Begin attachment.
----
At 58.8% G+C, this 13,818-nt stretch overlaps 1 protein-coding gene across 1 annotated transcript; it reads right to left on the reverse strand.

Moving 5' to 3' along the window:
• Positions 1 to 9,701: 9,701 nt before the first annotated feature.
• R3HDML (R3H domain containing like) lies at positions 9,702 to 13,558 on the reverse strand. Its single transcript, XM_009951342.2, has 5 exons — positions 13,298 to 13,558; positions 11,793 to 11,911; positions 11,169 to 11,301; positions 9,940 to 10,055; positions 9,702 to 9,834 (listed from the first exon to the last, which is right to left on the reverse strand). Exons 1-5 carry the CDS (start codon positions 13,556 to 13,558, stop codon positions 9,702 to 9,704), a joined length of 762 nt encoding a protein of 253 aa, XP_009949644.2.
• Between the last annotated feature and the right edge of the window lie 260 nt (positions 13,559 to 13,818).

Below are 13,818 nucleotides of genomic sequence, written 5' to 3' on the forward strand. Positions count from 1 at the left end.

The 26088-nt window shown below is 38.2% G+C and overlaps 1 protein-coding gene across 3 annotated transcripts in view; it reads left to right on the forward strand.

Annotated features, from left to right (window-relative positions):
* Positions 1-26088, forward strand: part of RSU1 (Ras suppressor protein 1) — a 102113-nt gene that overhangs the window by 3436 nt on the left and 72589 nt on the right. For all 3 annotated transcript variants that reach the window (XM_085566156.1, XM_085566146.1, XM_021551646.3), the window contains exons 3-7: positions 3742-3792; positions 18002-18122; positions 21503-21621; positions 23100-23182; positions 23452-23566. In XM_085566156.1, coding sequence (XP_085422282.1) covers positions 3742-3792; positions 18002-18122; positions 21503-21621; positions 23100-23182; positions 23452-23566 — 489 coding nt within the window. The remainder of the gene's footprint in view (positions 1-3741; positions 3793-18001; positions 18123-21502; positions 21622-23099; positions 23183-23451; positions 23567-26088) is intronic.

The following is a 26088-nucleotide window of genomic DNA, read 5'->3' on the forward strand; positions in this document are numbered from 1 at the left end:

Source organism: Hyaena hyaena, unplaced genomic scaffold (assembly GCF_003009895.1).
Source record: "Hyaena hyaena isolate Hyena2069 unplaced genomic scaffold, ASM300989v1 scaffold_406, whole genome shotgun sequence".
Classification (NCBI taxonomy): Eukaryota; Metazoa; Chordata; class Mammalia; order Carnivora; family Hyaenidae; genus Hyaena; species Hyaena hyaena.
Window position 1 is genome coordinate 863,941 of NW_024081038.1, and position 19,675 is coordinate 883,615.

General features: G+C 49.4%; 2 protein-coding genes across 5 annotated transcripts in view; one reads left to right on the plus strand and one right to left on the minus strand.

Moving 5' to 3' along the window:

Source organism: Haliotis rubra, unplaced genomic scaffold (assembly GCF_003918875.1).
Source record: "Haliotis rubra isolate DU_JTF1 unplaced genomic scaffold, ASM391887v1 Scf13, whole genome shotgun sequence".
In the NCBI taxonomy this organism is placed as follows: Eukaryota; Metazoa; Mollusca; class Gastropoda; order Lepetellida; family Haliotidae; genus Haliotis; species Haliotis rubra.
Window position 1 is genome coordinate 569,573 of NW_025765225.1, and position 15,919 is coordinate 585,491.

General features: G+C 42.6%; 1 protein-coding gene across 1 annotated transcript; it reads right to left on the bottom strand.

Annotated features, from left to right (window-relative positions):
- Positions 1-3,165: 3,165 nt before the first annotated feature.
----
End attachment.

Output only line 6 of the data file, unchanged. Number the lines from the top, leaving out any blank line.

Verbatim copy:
Below are 13,818 nucleotides of genomic sequence, written 5' to 3' on the forward strand. Positions count from 1 at the left end.